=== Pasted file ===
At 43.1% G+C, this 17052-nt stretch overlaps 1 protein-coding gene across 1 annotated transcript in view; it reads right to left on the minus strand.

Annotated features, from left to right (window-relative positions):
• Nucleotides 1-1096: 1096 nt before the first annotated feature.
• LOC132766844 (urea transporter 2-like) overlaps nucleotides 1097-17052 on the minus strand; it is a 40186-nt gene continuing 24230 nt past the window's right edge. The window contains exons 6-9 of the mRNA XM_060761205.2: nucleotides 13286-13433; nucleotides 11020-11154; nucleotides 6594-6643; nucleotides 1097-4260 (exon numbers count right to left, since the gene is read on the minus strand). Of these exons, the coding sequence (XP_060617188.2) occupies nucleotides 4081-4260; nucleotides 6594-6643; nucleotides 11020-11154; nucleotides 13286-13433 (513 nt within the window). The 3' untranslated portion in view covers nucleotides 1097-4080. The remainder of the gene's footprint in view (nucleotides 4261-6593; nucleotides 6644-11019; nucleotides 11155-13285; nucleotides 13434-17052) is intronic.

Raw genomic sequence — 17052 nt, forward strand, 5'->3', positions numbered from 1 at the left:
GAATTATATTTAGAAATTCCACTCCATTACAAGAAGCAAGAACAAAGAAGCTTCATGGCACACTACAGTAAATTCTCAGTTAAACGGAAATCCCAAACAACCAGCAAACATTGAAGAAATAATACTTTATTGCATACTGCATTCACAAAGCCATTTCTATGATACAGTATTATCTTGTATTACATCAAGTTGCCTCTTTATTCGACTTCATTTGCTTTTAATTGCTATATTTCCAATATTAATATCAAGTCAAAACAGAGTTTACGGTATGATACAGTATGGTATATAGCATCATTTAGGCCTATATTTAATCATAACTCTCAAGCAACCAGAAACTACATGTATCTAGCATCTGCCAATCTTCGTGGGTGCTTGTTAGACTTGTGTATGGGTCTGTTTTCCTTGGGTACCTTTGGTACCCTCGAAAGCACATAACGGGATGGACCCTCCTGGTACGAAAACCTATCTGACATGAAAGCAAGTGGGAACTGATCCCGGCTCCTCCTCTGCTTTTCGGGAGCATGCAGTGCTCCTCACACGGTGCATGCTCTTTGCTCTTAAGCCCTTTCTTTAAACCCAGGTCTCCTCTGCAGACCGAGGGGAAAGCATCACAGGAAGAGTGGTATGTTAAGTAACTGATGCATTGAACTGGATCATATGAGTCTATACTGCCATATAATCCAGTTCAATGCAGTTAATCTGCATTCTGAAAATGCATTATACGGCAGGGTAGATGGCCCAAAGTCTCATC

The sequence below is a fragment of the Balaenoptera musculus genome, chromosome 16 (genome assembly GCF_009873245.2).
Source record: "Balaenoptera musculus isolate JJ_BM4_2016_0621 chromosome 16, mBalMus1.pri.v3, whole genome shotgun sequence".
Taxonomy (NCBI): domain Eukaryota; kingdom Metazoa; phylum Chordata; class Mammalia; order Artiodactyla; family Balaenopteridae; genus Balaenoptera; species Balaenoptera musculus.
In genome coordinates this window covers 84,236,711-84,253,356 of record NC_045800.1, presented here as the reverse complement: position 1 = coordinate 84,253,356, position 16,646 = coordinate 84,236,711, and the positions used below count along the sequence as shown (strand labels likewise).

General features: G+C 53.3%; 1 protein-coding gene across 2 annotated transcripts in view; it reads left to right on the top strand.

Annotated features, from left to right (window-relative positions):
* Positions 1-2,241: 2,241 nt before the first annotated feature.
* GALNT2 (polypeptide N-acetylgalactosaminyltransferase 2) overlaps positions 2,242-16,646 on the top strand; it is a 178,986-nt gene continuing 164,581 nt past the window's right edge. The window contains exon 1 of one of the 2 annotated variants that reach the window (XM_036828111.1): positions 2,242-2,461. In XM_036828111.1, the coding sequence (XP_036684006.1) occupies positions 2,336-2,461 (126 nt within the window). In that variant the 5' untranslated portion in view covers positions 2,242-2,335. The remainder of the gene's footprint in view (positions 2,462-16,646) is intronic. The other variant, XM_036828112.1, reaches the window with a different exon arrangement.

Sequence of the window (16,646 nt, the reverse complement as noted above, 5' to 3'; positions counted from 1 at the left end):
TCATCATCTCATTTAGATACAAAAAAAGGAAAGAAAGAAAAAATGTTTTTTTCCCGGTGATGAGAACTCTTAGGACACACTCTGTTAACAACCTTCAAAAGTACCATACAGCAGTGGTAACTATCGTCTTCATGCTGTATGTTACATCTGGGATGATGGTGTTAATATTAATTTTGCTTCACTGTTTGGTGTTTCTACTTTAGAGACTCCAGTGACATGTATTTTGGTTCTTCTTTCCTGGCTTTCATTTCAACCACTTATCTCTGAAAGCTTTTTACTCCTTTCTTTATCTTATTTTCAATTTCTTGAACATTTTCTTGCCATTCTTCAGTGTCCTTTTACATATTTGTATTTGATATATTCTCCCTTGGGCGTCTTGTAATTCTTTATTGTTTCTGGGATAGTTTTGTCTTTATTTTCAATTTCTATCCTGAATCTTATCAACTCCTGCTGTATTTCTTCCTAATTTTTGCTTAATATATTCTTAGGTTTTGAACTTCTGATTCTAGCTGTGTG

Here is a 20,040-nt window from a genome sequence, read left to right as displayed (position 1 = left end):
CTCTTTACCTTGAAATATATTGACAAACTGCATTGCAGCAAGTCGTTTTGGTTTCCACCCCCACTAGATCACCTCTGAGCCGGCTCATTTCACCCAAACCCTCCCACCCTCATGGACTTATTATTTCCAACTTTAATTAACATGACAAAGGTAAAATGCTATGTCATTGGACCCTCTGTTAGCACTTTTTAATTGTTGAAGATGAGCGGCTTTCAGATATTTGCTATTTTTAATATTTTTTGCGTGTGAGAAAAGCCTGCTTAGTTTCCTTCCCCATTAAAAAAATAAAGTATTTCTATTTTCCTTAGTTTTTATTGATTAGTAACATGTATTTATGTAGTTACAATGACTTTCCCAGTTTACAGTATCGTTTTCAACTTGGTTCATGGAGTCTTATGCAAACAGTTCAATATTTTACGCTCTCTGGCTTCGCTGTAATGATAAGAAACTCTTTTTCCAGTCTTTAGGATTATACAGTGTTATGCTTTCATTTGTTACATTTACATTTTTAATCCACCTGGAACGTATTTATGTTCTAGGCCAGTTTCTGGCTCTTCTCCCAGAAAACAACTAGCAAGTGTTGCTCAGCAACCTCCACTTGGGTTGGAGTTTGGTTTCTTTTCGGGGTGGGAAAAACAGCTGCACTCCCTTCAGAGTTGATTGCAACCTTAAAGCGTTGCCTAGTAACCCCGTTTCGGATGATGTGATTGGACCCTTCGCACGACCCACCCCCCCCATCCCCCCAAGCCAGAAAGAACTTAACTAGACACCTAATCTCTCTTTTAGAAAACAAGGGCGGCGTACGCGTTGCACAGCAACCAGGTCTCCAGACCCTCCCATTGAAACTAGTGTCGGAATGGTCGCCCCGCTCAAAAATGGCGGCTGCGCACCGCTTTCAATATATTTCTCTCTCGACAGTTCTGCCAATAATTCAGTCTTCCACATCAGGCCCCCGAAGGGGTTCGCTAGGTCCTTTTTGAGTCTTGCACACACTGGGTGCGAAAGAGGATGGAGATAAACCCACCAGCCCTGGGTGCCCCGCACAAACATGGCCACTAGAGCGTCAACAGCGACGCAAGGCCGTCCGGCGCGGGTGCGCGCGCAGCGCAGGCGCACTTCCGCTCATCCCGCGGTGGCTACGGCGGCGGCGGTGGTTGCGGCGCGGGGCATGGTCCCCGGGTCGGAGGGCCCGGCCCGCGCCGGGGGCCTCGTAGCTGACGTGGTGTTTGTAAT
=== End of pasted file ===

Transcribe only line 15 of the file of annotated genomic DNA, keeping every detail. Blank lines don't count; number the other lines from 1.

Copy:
Sequence of the window (16,646 nt, the reverse complement as noted above, 5' to 3'; positions counted from 1 at the left end):